a flash of hex by jes battis

Posted on July 26, 2009

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Magical forensics and CSI procedural vs a serial killer targeting kids of mage families

flash of hexI am divided. For the most part, this read was a winner. It began strong, then it was all over the place. I was so dismayed, because I was so excited about reading it, especially as the details of the grisly crime perpetrated by an impossibly powerful being unfolded. My first impression was that this paranormal mystery would be cutting-edge, but this impression failed to hold up somewhere near the middle of the book.

From a detail-oriented police procedural, it degenerated into a cartoon, with Justice League aspirations without the costumes. The book was unbalanced; so are my thoughts about it. I guess, I will just have to try to sift through my impression to come up with a coherent book blog.

the part I thought was 5 Stars
The story follows the progress of Tess Corday, a hard-core coffee guzzling occult special investigator (OSI). She’s forced to seek the help of Lucian Agrado, a guy who swings towards all things dark and deadly, a necromancer, after a series of ritualistic murders of runaway kids had occult investigators befuddled.

In Tess’s line of work, occult crimes happen all the time, perpetrated by mages, demons, and vampires. But, sometimes, something so evil—and terrifying—slips through the cracks of reality to mess with an OSI’s mind, and soul. Though OSI people can manipulate magical energy, or materia, they still have to rely on human wits and science to catch criminals. They don’t work in the sidelines; instead the influential members of their magically-gifted group manipulate society and politics to keep knowledge of magic’s reality under wraps from ordinary humans, or normates.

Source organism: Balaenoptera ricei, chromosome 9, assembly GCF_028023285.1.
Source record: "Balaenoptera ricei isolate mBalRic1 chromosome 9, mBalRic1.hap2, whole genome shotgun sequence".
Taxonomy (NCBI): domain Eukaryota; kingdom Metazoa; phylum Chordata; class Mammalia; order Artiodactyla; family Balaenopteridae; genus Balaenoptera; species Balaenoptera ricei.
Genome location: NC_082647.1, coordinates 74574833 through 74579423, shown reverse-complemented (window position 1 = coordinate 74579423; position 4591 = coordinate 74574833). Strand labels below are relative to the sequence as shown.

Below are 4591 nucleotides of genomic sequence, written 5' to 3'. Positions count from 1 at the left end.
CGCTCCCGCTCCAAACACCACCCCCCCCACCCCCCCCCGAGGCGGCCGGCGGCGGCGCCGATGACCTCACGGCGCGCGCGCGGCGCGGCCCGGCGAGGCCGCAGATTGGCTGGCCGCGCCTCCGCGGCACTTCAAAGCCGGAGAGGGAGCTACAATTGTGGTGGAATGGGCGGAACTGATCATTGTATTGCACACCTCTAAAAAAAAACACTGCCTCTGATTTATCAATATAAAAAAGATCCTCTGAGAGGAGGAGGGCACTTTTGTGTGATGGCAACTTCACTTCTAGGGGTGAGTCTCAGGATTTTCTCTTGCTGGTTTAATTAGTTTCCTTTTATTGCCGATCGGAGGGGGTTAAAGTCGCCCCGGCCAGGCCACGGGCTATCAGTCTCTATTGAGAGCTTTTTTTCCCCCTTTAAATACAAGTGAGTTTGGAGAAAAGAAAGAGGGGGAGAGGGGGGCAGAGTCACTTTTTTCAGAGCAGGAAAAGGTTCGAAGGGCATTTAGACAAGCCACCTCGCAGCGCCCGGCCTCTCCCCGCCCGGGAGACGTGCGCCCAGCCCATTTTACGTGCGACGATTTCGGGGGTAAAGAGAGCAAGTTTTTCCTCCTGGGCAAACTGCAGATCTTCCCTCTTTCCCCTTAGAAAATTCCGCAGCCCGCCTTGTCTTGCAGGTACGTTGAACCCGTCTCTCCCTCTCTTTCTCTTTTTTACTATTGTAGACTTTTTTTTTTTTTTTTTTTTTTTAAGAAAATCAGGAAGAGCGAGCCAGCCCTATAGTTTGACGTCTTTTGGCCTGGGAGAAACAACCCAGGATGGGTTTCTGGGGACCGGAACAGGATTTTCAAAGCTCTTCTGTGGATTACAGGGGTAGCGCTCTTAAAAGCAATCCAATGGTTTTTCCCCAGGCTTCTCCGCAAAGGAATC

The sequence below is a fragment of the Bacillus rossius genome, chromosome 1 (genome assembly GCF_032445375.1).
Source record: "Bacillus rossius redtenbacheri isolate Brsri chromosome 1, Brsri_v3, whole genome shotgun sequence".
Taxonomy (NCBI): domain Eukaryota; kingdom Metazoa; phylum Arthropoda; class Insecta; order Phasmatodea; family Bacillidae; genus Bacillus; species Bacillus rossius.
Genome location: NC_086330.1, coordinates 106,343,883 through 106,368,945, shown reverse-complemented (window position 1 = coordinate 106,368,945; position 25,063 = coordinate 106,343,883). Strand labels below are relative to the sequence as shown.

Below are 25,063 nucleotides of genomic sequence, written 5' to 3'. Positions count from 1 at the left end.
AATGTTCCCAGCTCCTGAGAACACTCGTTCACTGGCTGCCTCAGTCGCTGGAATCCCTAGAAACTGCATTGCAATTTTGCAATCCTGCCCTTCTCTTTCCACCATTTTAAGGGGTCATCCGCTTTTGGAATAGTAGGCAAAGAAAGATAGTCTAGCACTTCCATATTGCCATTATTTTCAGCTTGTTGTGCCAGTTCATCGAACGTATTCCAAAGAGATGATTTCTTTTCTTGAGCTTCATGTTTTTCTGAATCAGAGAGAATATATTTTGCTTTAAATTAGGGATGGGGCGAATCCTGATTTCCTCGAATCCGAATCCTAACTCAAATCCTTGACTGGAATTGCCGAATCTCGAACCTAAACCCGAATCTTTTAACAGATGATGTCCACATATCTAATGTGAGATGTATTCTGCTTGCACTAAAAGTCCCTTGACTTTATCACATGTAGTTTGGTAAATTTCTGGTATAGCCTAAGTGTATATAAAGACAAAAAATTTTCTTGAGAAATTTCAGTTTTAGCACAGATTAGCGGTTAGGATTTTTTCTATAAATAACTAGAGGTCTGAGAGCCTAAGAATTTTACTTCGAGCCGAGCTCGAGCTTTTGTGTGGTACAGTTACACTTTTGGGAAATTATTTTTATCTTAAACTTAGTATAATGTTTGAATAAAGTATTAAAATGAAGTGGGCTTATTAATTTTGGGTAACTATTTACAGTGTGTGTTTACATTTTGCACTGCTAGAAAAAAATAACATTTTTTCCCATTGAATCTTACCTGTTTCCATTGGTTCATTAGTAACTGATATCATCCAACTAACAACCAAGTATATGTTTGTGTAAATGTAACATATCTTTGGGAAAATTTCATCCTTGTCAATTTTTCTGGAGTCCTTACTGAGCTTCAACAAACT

On the surface, Tess’s world is our world. Pop culture references, such as Facebook and Dexter the TV series, help create that illusion. The author’s habit of describing places (the story is set in Vancouver) keeps up appearances.

Though the political tensions between mage families, the people that control the OSI’s purse strings, is hinted at, the focus is the investigation, which is conducted using forensic science, detective work, and intuition.

I was pleased by this focus. The problem sometimes with urban fantasy is that the horror of a single human death by murder is overwhelmed or totally ignored by the greater picture of monsters walking the streets, devouring the weak. In this book, the event of a human being murdered is treated with all the attention, and respect, it deserves. The scene with the mother grieving for her murdered son was gut-wrenching.

But….
I mentioned intuition—this was Tess’s territory. For a book that initially presented itself as leaning towards evidence-based investigation, the leap from science to pursuing leads based on what Tess felt is startling.

So is the shift from sane to crazy shocking: from a sharp piece-of-work, Tess’s OSI supervisor somehow thought sending a team composed of an odd assortment of allies—ostracized necromancer, teenage almost-vampire, untried civilian, profiler with little combat-training—to accompany Tess and partner Derrick to storm the stronghold of the entity that has been murdering the children of mages in lieu of combat-trained mages is a great idea.

The OSI supervisor even brought along Tess’s teenage ward to the operation to ‘man’ the video monitors. I was scratching my head, baffled at this turn of events. To make the downhill slide more abrupt, the entity, when the team finally found it, chatted with them, making sure to explain every baffling little detail, and stupidly exposed its fatal weakness—which, of course, our heroes promptly take advantage of.

I’m also not crazy about the author’s obvious attempts to advance a socio-political ideal through her work. I actually don’t mind moral lessons in my reads; I just hate it when they’re less than adroitly written in that I notice it happening.

To read or not to
Well, yes. It’s not so bad. I still enjoyed reading this. If it began low, I would not have minded the weird developments. But as it is, it began high, so it could only fall down hard when the author lost her steam, or simply got lazy towards the end of the book.

A Flash of Hex is sequel to Night Child.

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